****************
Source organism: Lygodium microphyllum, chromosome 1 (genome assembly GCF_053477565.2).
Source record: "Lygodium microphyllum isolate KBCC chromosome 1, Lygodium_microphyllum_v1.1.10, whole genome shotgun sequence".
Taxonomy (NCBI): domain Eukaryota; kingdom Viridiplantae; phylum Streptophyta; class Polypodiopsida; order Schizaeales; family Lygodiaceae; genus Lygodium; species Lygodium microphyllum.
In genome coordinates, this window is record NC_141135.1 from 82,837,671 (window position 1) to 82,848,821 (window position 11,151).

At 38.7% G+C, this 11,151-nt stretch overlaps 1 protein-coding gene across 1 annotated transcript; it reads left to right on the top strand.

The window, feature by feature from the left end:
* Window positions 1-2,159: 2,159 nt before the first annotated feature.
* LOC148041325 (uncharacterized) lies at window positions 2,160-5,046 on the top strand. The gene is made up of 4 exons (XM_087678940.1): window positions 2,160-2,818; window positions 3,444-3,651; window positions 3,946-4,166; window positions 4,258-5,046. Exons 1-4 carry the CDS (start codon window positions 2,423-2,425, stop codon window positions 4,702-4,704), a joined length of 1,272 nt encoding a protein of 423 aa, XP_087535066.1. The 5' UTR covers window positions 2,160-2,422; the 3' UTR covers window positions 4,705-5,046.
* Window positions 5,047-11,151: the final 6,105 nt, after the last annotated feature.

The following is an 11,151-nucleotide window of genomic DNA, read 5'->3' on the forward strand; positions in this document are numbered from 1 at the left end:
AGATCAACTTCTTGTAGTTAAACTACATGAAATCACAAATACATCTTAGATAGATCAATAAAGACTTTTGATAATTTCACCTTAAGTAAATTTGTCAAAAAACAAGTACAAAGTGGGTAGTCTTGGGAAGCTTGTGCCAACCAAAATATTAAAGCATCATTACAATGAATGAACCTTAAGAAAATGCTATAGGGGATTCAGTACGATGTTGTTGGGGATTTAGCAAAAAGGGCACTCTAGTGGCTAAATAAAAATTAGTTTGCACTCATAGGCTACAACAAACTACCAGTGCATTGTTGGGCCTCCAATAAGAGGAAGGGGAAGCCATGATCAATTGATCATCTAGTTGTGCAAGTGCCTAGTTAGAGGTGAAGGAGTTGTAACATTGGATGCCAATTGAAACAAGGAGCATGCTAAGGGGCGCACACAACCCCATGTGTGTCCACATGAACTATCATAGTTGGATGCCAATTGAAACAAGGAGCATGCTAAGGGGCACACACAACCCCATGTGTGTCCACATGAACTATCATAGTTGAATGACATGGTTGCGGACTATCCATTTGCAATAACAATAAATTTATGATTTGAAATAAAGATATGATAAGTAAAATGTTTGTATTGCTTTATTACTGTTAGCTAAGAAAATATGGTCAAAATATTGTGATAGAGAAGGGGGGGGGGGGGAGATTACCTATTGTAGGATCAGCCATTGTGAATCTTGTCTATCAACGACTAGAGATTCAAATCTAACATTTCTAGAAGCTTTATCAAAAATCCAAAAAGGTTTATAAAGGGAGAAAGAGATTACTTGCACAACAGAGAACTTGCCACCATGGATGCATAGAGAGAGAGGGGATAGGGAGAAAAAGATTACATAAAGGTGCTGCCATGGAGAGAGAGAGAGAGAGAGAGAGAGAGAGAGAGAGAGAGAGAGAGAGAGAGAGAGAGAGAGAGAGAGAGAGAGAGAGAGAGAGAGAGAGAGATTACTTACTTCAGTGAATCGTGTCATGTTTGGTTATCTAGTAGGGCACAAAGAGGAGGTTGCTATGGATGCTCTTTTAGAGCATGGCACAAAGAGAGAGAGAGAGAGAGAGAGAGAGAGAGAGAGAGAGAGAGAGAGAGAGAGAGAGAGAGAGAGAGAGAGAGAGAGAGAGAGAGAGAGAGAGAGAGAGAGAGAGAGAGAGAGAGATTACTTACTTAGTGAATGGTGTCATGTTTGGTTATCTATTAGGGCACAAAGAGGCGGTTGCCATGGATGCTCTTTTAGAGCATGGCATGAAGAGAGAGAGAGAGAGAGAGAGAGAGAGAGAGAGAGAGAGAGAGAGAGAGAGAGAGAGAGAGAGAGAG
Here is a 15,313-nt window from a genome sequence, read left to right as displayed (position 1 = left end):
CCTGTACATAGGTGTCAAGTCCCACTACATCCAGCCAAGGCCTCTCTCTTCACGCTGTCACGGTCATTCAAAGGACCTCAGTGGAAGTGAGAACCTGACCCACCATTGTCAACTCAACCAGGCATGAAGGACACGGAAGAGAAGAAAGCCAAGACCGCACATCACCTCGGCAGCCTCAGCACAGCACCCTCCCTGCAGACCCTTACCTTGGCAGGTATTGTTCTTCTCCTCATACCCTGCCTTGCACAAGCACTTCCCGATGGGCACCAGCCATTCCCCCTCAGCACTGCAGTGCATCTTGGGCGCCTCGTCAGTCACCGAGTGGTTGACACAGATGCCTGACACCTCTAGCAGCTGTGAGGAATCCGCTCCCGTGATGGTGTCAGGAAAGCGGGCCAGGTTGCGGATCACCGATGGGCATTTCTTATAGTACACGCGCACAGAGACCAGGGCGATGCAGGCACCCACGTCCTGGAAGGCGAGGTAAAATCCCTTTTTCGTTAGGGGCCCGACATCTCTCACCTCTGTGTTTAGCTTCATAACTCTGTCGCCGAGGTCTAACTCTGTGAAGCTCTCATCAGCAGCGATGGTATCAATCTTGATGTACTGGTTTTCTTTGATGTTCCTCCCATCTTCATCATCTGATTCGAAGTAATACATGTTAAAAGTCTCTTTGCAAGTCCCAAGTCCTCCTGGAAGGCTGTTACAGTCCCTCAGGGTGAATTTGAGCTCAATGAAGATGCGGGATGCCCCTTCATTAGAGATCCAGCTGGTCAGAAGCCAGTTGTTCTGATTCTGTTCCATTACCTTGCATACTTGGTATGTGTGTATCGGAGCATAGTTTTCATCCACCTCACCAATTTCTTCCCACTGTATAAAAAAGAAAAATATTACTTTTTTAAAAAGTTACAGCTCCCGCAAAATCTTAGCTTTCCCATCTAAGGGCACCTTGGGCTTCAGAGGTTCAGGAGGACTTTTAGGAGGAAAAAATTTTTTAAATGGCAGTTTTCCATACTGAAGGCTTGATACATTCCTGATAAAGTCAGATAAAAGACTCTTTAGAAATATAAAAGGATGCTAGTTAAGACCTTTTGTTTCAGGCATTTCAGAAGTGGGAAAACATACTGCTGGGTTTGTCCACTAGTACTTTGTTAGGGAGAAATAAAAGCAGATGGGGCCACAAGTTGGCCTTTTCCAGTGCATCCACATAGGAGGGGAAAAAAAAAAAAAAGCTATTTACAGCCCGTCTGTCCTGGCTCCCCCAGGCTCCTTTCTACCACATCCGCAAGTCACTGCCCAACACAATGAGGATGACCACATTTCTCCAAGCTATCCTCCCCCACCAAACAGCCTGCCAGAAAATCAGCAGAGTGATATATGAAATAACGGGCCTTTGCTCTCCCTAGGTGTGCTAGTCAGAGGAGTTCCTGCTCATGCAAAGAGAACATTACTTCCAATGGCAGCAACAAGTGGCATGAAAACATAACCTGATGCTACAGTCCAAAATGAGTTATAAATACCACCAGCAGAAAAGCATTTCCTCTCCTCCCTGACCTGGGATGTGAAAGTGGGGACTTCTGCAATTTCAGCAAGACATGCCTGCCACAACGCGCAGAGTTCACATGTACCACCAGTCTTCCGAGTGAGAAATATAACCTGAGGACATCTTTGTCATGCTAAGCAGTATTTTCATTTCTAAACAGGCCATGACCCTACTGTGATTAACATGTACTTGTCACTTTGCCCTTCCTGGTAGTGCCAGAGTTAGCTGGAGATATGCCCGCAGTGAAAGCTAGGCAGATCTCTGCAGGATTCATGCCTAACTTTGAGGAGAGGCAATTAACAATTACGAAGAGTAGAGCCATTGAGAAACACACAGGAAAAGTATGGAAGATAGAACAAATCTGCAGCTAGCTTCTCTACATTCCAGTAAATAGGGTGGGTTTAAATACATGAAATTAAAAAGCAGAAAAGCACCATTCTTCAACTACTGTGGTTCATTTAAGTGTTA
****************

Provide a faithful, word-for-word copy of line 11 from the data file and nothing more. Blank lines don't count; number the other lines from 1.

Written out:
AGATCAACTTCTTGTAGTTAAACTACATGAAATCACAAATACATCTTAGATAGATCAATAAAGACTTTTGATAATTTCACCTTAAGTAAATTTGTCAAAAAACAAGTACAAAGTGGGTAGTCTTGGGAAGCTTGTGCCAACCAAAATATTAAAGCATCATTACAATGAATGAACCTTAAGAAAATGCTATAGGGGATTCAGTACGATGTTGTTGGGGATTTAGCAAAAAGGGCACTCTAGTGGCTAAATAAAAATTAGTTTGCACTCATAGGCTACAACAAACTACCAGTGCATTGTTGGGCCTCCAATAAGAGGAAGGGGAAGCCATGATCAATTGATCATCTAGTTGTGCAAGTGCCTAGTTAGAGGTGAAGGAGTTGTAACATTGGATGCCAATTGAAACAAGGAGCATGCTAAGGGGCGCACACAACCCCATGTGTGTCCACATGAACTATCATAGTTGGATGCCAATTGAAACAAGGAGCATGCTAAGGGGCACACACAACCCCATGTGTGTCCACATGAACTATCATAGTTGAATGACATGGTTGCGGACTATCCATTTGCAATAACAATAAATTTATGATTTGAAATAAAGATATGATAAGTAAAATGTTTGTATTGCTTTATTACTGTTAGCTAAGAAAATATGGTCAAAATATTGTGATAGAGAAGGGGGGGGGGGGGAGATTACCTATTGTAGGATCAGCCATTGTGAATCTTGTCTATCAACGACTAGAGATTCAAATCTAACATTTCTAGAAGCTTTATCAAAAATCCAAAAAGGTTTATAAAGGGAGAAAGAGATTACTTGCACAACAGAGAACTTGCCACCATGGATGCATAGAGAGAGAGGGGATAGGGAGAAAAAGATTACATAAAGGTGCTGCCATGGAGAGAGAGAGAGAGAGAGAGAGAGAGAGAGAGAGAGAGAGAGAGAGAGAGAGAGAGAGAGAGAGAGAGAGAGAGAGAGAGAGAGAGAGAGATTACTTACTTCAGTGAATCGTGTCATGTTTGGTTATCTAGTAGGGCACAAAGAGGAGGTTGCTATGGATGCTCTTTTAGAGCATGGCACAAAGAGAGAGAGAGAGAGAGAGAGAGAGAGAGAGAGAGAGAGAGAGAGAGAGAGAGAGAGAGAGAGAGAGAGAGAGAGAGAGAGAGAGAGAGAGAGAGAGAGAGAGAGAGAGAGAGATTACTTACTTAGTGAATGGTGTCATGTTTGGTTATCTATTAGGGCACAAAGAGGCGGTTGCCATGGATGCTCTTTTAGAGCATGGCATGAAGAGAGAGAGAGAGAGAGAGAGAGAGAGAGAGAGAGAGAGAGAGAGAGAGAGAGAGAGAGAGAGAGAG